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# What Are the Domain and Range of a Function? What are the domain and range of a function? What does the vertical line test for functions tell you? And what's the best way to picture the meaning of a function in the first place? Keep on reading to find out!

By
Jason Marshall, PhD
Episode #187 In our first episode on functions, we learned that you can think of a function as a sort of machine that's fed input and in return gives back a unique output based upon some relationship. Simple, right? Well, sort of. Because as we'll see today, there are few additional details about functions that you need to keep in mind.

Of particular note is the extremely important detail that we mentioned last time: A function is only a function if it provides one-and-only-one output for every possible input. Which is an idea that's very closely related to what are called the domain and range of the function. What exactly do these terms mean?

Stay tuned because that's exactly what we'll be talking about today.

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## How to Picture Functions

Before we tackle the idea of the domain and range of a function, we first need to spend a few minutes talking about how to picture what any particular function does. One way is to simply plug a few numbers into the function and see what output it gives you. But that sort of one-at-a-time process is hard to keep track of.

So let's try to improve upon this idea by coming up with a way to see what a function does for every possible piece of input all at once. How? Well, one way is to start feeding the function numbers one-by-one and making a table of the results. For example, if we do this for the functions y(x) = x and y(x) = x2, we get If we’re really ambitious, we could continue doing this on up to higher and higher values of x…or maybe we choose to start plugging in negative values of x, too. While that effort would be noble, it doesn’t really help us understand the bigger picture. In other words, it’s hard to look at a table and get a feel for the overall big-picture behavior of the function.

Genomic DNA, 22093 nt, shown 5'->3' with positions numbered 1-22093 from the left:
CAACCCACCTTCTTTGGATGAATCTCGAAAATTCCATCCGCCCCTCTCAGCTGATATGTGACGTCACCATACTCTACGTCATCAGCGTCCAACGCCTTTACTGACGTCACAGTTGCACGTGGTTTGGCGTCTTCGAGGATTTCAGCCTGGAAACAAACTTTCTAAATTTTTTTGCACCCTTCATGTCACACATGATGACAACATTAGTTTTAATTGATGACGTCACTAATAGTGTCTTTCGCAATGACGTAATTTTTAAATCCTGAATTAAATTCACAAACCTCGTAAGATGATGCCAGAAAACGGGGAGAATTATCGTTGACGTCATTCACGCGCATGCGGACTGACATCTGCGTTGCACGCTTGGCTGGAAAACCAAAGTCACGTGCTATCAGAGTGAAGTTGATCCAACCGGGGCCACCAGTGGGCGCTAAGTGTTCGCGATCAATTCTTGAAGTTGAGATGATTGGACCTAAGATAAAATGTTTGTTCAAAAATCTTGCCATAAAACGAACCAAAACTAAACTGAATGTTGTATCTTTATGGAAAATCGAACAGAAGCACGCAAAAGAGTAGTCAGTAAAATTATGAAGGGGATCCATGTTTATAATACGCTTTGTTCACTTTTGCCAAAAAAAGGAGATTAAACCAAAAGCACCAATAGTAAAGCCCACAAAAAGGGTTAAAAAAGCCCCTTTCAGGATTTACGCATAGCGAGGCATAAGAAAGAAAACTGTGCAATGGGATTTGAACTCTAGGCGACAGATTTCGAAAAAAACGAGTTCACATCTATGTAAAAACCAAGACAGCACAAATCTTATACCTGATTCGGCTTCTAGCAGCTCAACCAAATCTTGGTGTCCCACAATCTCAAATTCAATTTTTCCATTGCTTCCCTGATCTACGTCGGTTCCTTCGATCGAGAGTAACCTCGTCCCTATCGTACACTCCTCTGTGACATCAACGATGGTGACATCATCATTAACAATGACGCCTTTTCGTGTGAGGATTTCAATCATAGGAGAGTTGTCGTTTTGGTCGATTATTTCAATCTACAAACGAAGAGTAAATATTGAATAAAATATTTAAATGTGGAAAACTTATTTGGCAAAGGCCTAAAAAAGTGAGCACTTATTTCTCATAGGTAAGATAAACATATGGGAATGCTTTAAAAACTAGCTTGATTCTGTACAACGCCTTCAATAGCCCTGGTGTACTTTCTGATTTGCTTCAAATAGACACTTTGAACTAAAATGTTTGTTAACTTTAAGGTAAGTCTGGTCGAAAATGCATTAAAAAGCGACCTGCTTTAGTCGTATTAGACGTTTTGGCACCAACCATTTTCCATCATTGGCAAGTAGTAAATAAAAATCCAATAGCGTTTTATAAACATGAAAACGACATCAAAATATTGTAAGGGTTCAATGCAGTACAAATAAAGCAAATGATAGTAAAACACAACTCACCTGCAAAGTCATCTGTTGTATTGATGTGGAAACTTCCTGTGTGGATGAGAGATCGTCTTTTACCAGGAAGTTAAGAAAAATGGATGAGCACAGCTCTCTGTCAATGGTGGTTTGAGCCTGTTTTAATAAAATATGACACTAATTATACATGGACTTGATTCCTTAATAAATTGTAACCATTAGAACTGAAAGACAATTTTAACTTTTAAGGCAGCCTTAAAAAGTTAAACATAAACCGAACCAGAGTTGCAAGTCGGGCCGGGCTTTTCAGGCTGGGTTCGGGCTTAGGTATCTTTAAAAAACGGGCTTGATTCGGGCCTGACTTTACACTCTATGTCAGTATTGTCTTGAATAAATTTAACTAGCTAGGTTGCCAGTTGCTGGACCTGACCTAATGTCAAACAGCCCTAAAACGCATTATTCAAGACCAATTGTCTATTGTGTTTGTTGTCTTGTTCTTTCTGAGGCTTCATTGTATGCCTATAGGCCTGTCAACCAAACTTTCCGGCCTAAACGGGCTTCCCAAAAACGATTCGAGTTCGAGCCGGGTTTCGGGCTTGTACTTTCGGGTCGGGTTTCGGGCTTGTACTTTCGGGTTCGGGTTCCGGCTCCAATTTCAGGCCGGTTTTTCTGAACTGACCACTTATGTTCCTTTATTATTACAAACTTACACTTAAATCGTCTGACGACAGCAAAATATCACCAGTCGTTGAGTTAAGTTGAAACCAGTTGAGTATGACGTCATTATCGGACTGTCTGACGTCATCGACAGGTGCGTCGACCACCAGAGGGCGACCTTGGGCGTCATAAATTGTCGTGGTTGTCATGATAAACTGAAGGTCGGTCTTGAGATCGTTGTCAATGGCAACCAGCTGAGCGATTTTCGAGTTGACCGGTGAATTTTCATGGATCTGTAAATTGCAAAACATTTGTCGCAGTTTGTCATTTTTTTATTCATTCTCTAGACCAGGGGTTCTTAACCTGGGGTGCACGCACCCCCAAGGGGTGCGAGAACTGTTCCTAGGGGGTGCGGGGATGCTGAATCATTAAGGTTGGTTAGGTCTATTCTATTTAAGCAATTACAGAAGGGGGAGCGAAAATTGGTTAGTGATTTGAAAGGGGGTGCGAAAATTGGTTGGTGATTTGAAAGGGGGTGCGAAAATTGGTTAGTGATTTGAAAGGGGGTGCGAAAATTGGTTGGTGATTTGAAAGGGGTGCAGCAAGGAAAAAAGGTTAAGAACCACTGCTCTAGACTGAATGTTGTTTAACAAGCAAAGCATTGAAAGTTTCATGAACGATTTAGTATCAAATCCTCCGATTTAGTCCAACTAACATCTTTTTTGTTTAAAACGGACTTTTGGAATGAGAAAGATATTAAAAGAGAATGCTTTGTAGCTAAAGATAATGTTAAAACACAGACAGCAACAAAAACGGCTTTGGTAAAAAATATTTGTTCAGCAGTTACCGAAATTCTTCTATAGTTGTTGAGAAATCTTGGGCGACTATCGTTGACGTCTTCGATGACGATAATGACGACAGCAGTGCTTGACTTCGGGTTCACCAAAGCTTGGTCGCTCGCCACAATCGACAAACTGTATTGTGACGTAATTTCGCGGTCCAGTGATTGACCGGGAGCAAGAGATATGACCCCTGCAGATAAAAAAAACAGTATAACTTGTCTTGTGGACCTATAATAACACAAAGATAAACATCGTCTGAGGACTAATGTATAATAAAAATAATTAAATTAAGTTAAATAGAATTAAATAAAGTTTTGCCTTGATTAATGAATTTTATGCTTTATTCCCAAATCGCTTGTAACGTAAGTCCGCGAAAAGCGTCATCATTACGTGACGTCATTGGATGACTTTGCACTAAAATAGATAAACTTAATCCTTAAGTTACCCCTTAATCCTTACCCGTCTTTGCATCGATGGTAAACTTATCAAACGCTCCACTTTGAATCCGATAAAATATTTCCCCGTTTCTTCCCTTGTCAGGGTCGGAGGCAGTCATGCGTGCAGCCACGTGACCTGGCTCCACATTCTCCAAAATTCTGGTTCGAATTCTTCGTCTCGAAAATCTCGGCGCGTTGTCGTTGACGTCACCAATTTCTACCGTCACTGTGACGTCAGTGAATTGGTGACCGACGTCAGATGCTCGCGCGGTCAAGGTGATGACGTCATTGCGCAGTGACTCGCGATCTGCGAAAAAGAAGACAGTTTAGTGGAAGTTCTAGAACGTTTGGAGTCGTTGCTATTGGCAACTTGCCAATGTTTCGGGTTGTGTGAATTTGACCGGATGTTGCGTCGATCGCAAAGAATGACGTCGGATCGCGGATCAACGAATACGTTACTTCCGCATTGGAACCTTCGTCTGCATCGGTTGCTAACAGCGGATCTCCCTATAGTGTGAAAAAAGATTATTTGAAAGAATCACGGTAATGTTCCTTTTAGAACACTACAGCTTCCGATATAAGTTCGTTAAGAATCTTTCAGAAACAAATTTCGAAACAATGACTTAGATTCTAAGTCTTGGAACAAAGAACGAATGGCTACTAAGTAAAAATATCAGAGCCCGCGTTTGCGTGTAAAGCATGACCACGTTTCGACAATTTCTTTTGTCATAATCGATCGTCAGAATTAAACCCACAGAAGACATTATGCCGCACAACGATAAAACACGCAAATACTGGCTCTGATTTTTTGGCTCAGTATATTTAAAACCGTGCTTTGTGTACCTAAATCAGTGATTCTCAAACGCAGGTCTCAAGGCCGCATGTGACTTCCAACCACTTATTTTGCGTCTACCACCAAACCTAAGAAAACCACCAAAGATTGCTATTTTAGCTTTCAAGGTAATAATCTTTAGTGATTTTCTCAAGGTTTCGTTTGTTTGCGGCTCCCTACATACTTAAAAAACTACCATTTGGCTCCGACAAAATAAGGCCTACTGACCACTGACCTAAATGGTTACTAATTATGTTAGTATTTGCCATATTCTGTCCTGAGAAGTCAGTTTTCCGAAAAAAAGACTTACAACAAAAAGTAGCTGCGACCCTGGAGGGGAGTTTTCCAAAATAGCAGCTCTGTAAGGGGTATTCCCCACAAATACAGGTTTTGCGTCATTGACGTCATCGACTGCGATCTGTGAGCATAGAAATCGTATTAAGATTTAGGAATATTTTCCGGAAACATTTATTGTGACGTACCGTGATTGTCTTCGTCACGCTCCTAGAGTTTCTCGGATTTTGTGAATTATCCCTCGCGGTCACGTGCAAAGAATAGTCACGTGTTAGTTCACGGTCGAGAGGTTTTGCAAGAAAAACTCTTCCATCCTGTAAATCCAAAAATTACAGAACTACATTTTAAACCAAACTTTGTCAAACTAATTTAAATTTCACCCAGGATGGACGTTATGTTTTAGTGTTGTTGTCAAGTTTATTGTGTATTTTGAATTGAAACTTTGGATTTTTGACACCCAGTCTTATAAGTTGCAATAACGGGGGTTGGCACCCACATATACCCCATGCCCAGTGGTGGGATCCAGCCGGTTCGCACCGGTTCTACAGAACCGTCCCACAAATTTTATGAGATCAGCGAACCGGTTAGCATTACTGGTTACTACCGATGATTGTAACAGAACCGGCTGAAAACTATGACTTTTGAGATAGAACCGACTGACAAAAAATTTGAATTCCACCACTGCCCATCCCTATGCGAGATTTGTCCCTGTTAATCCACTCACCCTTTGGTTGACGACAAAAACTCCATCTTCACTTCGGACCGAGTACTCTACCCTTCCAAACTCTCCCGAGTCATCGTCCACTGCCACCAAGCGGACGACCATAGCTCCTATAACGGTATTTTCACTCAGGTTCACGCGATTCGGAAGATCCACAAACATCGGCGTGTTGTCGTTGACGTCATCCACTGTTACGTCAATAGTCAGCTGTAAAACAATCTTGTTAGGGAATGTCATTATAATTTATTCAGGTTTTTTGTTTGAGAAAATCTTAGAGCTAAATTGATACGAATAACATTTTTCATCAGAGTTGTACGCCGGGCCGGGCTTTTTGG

For example, sometimes it’s helpful to know where a function has negative values, or perhaps you want to know all of the x values where a function is equal to 0, 10, or whatever other number. All of these things are tough to do with a table. Of course, what we really want is a graph: When we look at the graph of a function, we can imagine that it's passed each value of x one-by-one, that it calculates the numerical value of its output for each of these inputs, and finally that it puts these points on the plot. In the example functions shown here, you can see specific output values at input values of x = 0, 1, 2, 3, and 4.

But notice that the values for these individual points are also connected by a line which shows us the output values for all of the “in-between” values of x. Which means that this plot actually gives us a picture of the overall behavior of the function.

## Vertical Line Test for Functions

As we've said many times now, a function cannot have more than one output value for the same input value. In other words, in a function like y(x) = x2, every value that you plug in for x gives you back one-and-only-one value for y(x). To see what I mean, let's take a look at the following two plots. One of these plots is a function and the other is not—can you figure out which is which? If you look at the graph on the left, you’ll see that each point on the x-axis corresponds to a single value in the y-direction. Put another way, imagine passing a vertical line back-and-forth over the graph and checking to see if there are any points along the x-direction that have more than one y-value. If there aren't any such points, the relationship is a function. But if there are multiple y-values for a given x-value, the relationship is not a function.